Dazzling tributes to Pat Hume from all political backgrounds


Politicians of all stripes spoke fondly of Ms Hume, who, along with her late husband John, played a major role in the peace process.

Deputy SDLP leader Nichola Mallon led the tributes.

She said: “There will never be another Pat Hume or another John Hume or another partnership quite like theirs, but we should be eternally grateful to them and for all they have accomplished together.” for all of us.

Pat Hume, pictured on the beach in Newcastle, County Down, with her late husband John, who died just over a year before her.

“Since Pat left us we have had time to collect our thoughts and today we reflect on a truly remarkable, resilient and radiant Derry woman, a quiet patriot who was a courageous profile and, as has said Mark Durkan. , an “optimist alchemist”.

Ms. Mallon described Ms. Hume as a “wonderfully warm person” and “genuinely interested” in others.

“She made everyone she met feel special, and that’s one of the characteristics that made her such a special human being. Among the many tributes that poured in, one person tweeted that Pat had taught his brother in elementary school and that while he loved his mother very much, he wanted Pat to adopt her. Anyone who really knew Pat will know exactly what he meant.

“From her teaching career to the early days of the Credit Union, through the civil rights movement to the Good Friday Accord and her advocacy for the victims of the Troubles, Pat Hume has always been cared about people and worked tirelessly for them.

“His compassion for others was best summed up by Father Paul Farren when he noted, ‘Your problem has become his.’ This is exactly how she ran the John’s Derry Constituency Service, taking great care of everyone who walked through the door, whether it was the office or, as often happened, the Westend Park house. That’s why, as we have seen, heard and read over the past few days, people loved it, ”she said.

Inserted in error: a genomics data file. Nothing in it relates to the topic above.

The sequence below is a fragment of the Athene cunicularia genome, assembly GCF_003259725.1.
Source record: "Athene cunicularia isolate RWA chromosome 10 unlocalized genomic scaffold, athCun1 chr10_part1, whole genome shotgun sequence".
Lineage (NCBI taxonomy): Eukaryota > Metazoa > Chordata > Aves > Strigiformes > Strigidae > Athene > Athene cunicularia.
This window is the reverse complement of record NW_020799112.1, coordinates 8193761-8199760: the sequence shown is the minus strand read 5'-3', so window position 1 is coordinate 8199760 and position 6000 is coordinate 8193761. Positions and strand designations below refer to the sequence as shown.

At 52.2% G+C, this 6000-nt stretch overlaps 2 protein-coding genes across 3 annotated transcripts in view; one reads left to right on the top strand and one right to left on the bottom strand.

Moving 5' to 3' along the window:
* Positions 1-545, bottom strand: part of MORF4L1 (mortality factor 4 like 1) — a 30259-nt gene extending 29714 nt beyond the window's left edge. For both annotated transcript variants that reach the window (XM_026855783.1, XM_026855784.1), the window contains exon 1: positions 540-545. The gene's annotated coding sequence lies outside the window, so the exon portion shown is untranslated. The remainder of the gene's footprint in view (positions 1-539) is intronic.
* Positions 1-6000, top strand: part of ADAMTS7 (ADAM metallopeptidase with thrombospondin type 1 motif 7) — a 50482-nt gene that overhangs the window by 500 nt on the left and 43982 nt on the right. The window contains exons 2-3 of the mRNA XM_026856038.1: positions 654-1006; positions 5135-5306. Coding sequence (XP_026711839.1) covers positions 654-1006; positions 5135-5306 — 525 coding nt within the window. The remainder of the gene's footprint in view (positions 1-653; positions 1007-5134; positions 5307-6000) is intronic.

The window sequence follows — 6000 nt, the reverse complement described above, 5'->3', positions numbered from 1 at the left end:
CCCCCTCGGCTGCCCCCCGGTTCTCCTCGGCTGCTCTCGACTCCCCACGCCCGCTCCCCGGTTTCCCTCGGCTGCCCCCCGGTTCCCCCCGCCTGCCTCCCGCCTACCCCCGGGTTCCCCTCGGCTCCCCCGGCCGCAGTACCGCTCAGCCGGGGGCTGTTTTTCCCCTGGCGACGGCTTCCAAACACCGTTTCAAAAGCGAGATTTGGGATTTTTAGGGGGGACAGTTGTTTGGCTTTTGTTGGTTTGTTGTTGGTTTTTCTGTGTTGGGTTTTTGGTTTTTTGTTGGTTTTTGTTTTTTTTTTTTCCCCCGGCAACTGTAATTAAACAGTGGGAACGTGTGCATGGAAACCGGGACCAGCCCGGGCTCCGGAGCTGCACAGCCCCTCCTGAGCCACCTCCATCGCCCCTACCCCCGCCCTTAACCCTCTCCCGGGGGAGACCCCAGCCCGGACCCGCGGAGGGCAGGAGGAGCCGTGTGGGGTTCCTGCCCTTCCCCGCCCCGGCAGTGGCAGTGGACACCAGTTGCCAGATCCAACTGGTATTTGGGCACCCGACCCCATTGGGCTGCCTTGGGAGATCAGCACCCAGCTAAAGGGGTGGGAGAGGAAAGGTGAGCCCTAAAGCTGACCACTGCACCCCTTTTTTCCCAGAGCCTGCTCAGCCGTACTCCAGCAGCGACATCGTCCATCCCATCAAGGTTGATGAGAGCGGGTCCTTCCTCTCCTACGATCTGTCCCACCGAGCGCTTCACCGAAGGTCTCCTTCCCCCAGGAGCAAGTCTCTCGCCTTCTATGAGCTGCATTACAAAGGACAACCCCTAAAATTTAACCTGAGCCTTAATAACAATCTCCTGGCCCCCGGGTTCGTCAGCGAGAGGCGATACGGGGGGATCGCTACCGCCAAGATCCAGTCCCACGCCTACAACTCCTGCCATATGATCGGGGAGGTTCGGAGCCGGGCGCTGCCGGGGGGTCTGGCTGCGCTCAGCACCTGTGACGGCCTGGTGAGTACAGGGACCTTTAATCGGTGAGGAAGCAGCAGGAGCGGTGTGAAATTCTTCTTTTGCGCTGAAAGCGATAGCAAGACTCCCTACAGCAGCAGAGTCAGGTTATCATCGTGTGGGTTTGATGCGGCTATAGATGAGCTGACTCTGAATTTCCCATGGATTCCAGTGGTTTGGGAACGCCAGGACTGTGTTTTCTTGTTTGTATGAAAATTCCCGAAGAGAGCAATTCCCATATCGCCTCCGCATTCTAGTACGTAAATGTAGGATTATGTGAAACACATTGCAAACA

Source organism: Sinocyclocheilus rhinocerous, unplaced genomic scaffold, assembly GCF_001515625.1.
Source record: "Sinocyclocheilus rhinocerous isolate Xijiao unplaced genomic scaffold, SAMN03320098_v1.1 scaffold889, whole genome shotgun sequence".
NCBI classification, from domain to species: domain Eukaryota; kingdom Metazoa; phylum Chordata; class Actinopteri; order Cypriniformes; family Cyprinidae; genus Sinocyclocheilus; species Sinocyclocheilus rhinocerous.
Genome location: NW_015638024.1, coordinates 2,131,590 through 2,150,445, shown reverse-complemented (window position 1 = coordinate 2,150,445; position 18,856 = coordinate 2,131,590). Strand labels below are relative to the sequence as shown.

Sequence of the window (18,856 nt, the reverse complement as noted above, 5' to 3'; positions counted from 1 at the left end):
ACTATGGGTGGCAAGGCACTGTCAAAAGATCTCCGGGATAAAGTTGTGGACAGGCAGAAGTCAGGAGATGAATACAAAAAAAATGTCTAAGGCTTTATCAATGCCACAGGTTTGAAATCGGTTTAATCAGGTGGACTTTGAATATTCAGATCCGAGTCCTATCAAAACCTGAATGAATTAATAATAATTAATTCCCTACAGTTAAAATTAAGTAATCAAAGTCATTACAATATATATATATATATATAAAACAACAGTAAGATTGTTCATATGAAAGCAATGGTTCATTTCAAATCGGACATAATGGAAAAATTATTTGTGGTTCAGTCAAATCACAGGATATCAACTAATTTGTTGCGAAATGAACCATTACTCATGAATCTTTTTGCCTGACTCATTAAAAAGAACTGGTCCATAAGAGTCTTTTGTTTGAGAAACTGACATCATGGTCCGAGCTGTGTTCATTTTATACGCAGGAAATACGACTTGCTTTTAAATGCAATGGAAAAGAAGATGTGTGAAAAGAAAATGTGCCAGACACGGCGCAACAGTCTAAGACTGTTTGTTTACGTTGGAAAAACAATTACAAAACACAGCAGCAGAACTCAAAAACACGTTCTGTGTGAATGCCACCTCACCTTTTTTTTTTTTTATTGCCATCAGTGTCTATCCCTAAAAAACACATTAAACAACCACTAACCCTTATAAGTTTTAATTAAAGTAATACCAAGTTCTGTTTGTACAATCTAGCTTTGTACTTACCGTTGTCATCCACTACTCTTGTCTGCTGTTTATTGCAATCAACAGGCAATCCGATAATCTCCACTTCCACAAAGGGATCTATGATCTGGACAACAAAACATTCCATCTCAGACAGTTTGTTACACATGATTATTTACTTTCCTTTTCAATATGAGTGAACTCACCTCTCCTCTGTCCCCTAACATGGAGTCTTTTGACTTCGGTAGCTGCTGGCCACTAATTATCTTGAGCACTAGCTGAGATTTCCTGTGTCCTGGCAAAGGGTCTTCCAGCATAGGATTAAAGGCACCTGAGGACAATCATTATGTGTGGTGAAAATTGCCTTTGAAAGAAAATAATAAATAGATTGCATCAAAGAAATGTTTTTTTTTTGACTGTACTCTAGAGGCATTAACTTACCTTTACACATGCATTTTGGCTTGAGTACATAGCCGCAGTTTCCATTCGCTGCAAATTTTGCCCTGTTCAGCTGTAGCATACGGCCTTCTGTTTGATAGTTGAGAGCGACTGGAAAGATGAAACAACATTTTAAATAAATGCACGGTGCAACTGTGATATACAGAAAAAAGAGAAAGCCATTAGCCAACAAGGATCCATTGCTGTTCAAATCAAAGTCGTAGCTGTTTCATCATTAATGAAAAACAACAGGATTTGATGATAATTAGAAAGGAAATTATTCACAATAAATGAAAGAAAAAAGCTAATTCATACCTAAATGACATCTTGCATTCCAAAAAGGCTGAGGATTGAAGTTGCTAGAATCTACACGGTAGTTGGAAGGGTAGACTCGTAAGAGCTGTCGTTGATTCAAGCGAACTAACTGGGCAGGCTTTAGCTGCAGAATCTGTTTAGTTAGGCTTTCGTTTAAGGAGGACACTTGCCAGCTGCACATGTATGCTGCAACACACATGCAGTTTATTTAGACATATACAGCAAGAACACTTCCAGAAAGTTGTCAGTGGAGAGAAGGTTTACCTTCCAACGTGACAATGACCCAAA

John O’Dowd of Sinn Féin echoed these sentiments, saying: “I offer our deepest condolences to the Hume family on Pat’s passing. Pat has played a central role in Irish politics since the civil rights movement. She did it alongside John, with John and, at times, directing John and giving him advice during these very difficult years.

“Without a doubt she has, as has been said, shown the importance of her role for Irish society and in building and sustaining the peace process and giving this generation of political leaders the opportunity to make a real difference. in people’s lives. It’s a huge testament to his life. “

DUP MP Gary Middleton said: “When I first heard of Pat Hume’s passing, one of the first words that came to my mind was ‘radiant’. Although I have only been in politics for a decade, I have had the opportunity and pleasure to meet Pat Hume on several occasions during this time.

“While there is no doubt that we may have differed politically, it didn’t matter to Pat Hume as she was always interested in the individual. I admired her memory because every time we met. , she was asking about personal things: she was asking about your wife or your newborn, and those things really meant a lot.

Mr. Middleton recalled meeting Ms. Hume during the Cité de la culture year.

“One of my memories of Pat Hume is sitting next to her at the Sons and Daughters concert when we hosted the UK City of Culture. It reminded me that Pat was truly a town girl, just like John a son Fortunately they are now reunited Once again I send my deepest condolences to the SDLP and to the entire Hume family, “he said.

UUP MP Mike Nesbitt said he had the honor of serving as director of the John and Pat Hume Foundation.

“I won’t pretend I knew Pat well; obviously John was the leader in this particular combination. However, it is clear that while he was away, as he often was, here in Belfast or Dublin, London, Brussels or Washington, he needed a rock in Derry. He needed someone to take care of his back, and that person was his wife, Pat, who ran the constituency office in his absence.